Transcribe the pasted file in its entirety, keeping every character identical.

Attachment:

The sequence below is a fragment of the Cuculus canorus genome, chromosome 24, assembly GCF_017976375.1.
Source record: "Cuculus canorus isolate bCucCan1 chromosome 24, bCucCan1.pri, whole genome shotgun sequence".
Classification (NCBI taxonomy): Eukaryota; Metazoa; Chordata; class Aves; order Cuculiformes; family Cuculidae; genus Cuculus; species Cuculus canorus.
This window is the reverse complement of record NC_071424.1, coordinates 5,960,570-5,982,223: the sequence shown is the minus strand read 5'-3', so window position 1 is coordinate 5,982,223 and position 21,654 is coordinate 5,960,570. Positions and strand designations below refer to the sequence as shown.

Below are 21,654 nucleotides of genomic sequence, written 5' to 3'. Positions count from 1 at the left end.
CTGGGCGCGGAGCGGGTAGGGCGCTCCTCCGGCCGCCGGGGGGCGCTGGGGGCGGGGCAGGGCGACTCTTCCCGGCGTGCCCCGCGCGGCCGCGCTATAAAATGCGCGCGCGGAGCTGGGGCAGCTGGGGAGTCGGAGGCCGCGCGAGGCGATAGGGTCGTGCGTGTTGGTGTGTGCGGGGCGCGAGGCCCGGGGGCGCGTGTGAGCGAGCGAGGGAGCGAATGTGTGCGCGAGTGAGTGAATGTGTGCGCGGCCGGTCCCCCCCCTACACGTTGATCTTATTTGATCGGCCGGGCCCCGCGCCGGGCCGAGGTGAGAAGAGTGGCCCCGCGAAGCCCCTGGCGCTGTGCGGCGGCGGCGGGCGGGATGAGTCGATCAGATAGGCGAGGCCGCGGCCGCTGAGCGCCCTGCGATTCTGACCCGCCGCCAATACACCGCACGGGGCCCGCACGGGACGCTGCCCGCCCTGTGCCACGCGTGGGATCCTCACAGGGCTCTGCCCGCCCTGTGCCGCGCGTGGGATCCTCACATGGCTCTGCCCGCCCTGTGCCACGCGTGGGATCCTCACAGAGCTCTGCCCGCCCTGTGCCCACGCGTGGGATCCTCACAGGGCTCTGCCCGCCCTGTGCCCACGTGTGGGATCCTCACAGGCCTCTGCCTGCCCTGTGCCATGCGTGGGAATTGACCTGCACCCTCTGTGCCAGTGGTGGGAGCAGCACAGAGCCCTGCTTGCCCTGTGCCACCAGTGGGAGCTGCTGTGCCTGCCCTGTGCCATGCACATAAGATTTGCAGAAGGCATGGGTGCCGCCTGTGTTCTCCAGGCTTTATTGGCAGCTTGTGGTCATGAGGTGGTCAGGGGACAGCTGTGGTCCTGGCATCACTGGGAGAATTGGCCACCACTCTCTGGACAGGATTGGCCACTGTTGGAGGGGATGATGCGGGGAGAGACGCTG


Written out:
The sequence below is a fragment of the Cuculus canorus genome, chromosome 24, assembly GCF_017976375.1.
Source record: "Cuculus canorus isolate bCucCan1 chromosome 24, bCucCan1.pri, whole genome shotgun sequence".
Classification (NCBI taxonomy): Eukaryota; Metazoa; Chordata; class Aves; order Cuculiformes; family Cuculidae; genus Cuculus; species Cuculus canorus.
This window is the reverse complement of record NC_071424.1, coordinates 5,960,570-5,982,223: the sequence shown is the minus strand read 5'-3', so window position 1 is coordinate 5,982,223 and position 21,654 is coordinate 5,960,570. Positions and strand designations below refer to the sequence as shown.

Below are 21,654 nucleotides of genomic sequence, written 5' to 3'. Positions count from 1 at the left end.
CTGGGCGCGGAGCGGGTAGGGCGCTCCTCCGGCCGCCGGGGGGCGCTGGGGGCGGGGCAGGGCGACTCTTCCCGGCGTGCCCCGCGCGGCCGCGCTATAAAATGCGCGCGCGGAGCTGGGGCAGCTGGGGAGTCGGAGGCCGCGCGAGGCGATAGGGTCGTGCGTGTTGGTGTGTGCGGGGCGCGAGGCCCGGGGGCGCGTGTGAGCGAGCGAGGGAGCGAATGTGTGCGCGAGTGAGTGAATGTGTGCGCGGCCGGTCCCCCCCCTACACGTTGATCTTATTTGATCGGCCGGGCCCCGCGCCGGGCCGAGGTGAGAAGAGTGGCCCCGCGAAGCCCCTGGCGCTGTGCGGCGGCGGCGGGCGGGATGAGTCGATCAGATAGGCGAGGCCGCGGCCGCTGAGCGCCCTGCGATTCTGACCCGCCGCCAATACACCGCACGGGGCCCGCACGGGACGCTGCCCGCCCTGTGCCACGCGTGGGATCCTCACAGGGCTCTGCCCGCCCTGTGCCGCGCGTGGGATCCTCACATGGCTCTGCCCGCCCTGTGCCACGCGTGGGATCCTCACAGAGCTCTGCCCGCCCTGTGCCCACGCGTGGGATCCTCACAGGGCTCTGCCCGCCCTGTGCCCACGTGTGGGATCCTCACAGGCCTCTGCCTGCCCTGTGCCATGCGTGGGAATTGACCTGCACCCTCTGTGCCAGTGGTGGGAGCAGCACAGAGCCCTGCTTGCCCTGTGCCACCAGTGGGAGCTGCTGTGCCTGCCCTGTGCCATGCACATAAGATTTGCAGAAGGCATGGGTGCCGCCTGTGTTCTCCAGGCTTTATTGGCAGCTTGTGGTCATGAGGTGGTCAGGGGACAGCTGTGGTCCTGGCATCACTGGGAGAATTGGCCACCACTCTCTGGACAGGATTGGCCACTGTTGGAGGGGATGATGCGGGGAGAGACGCTG